“He gave me ten or twelve thousand men. First, I went to Orleans, to the fortress of Saint Loup, and afterwards to that of the Bridge.”

“Which fortress was being attacked when you made your men retire?”

“I do not remember. I was quite certain of raising the siege of Orleans; I had revelation of it. I told this to the King before going there.”

“Before the assault, did you not tell your followers that you alone would receive the arrows, cross-bolts, and stones, thrown by the machines and cannons ?”

“No; a hundred and even more of my people were wounded. I had said to them: ‘Be fearless, and you will raise the siege.’ Then, in the attack on the Bridge fortress, I was wounded in the neck by an arrow or cross-bolt;8 but I had great comfort from Saint Catherine, and was cured in less than a fortnight. I did not interrupt for this either my riding or work. I knew quite well that I should be wounded; I had told the King so, but that, notwithstanding, I should go on with my work. This had been revealed to me by the Voices of my two Saints,9 the blessed Catherine and the blessed Margaret. It was I who first planted a ladder against the fortress of the Bridge, and it was in raising this ladder that I was wounded in the neck by this cross-bolt.”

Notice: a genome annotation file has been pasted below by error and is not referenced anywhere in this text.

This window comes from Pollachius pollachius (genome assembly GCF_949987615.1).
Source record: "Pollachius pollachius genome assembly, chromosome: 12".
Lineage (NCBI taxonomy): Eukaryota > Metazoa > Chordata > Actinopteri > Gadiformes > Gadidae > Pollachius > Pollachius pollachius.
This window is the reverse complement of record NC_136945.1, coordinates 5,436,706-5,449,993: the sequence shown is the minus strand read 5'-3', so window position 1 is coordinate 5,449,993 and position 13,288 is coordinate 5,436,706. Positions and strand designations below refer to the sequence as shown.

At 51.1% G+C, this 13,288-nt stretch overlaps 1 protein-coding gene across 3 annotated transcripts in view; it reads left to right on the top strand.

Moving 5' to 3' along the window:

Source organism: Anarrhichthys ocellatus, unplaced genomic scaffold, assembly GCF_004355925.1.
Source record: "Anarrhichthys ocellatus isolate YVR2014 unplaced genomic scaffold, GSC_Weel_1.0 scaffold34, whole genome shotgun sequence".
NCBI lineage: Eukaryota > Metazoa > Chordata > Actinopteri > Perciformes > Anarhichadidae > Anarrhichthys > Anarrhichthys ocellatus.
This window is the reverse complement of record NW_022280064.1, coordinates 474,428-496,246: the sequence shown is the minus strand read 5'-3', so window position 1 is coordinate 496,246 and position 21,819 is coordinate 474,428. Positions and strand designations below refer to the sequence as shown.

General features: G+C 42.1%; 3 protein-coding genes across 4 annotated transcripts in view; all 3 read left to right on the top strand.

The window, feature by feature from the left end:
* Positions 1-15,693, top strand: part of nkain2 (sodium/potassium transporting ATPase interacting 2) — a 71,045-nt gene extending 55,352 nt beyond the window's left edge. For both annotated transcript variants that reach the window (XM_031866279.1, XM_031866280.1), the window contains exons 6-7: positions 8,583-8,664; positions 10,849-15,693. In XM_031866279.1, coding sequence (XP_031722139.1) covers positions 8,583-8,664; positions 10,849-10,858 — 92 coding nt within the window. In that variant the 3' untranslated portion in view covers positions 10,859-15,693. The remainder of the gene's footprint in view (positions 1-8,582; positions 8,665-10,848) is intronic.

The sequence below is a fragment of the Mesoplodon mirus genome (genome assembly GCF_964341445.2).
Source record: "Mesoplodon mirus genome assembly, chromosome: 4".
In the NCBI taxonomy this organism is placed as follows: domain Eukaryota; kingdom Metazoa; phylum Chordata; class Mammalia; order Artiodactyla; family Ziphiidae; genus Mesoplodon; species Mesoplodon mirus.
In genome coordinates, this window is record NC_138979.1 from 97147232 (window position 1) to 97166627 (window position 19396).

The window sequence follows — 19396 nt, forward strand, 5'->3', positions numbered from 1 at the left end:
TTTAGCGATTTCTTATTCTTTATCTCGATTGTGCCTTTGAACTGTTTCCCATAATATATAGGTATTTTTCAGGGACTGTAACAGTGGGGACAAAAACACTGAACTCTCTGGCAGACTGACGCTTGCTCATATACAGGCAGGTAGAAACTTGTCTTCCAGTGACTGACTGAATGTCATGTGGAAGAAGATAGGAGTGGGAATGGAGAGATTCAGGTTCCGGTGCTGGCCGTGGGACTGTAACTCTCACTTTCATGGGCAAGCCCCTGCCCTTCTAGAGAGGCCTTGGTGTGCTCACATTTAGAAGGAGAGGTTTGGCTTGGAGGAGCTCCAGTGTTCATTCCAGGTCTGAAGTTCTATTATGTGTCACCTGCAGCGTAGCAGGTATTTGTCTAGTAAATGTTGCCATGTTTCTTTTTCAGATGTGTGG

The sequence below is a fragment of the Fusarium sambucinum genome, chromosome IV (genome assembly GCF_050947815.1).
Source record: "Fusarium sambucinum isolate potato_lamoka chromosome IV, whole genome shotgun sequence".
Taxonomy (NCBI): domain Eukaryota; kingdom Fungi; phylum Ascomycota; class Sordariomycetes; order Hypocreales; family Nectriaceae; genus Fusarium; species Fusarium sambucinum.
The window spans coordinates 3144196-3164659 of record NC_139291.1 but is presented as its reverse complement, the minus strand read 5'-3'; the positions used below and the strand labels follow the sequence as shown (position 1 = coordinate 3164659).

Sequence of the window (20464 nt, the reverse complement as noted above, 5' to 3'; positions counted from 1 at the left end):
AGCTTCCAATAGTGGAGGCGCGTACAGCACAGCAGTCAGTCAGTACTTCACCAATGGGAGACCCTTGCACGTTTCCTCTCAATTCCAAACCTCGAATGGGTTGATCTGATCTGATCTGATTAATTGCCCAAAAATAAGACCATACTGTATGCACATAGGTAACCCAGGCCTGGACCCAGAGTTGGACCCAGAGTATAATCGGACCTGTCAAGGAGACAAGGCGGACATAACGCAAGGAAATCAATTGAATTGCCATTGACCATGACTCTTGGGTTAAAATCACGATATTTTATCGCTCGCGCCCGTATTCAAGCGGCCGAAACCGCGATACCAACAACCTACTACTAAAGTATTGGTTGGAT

“Why did you not accept the treaty with the Captain of Jargeau?”10

“It was the Lords of my party who answered the English that they should not have the fortnight’s delay which they asked, telling them that they were to retire at once, they and their horses. As for me, I told them of Jargeau to retire if they wished, with their doublets,11 and their lives safe; if not, they would be taken by assault.”

“Had you any revelation from your counsel, that is to say from your Voices, to know whether it was right or not to give this fortnight’s respite?”

“I do not remember.”

At this point, the rest of the inquiry had been postponed to another day. We have fixed for Thursday the next Meeting, at the same place.


  1. (This is the first identification of the "revelations" with any name; Jeanne had always spoken of her "Voices" or her "Counsel.")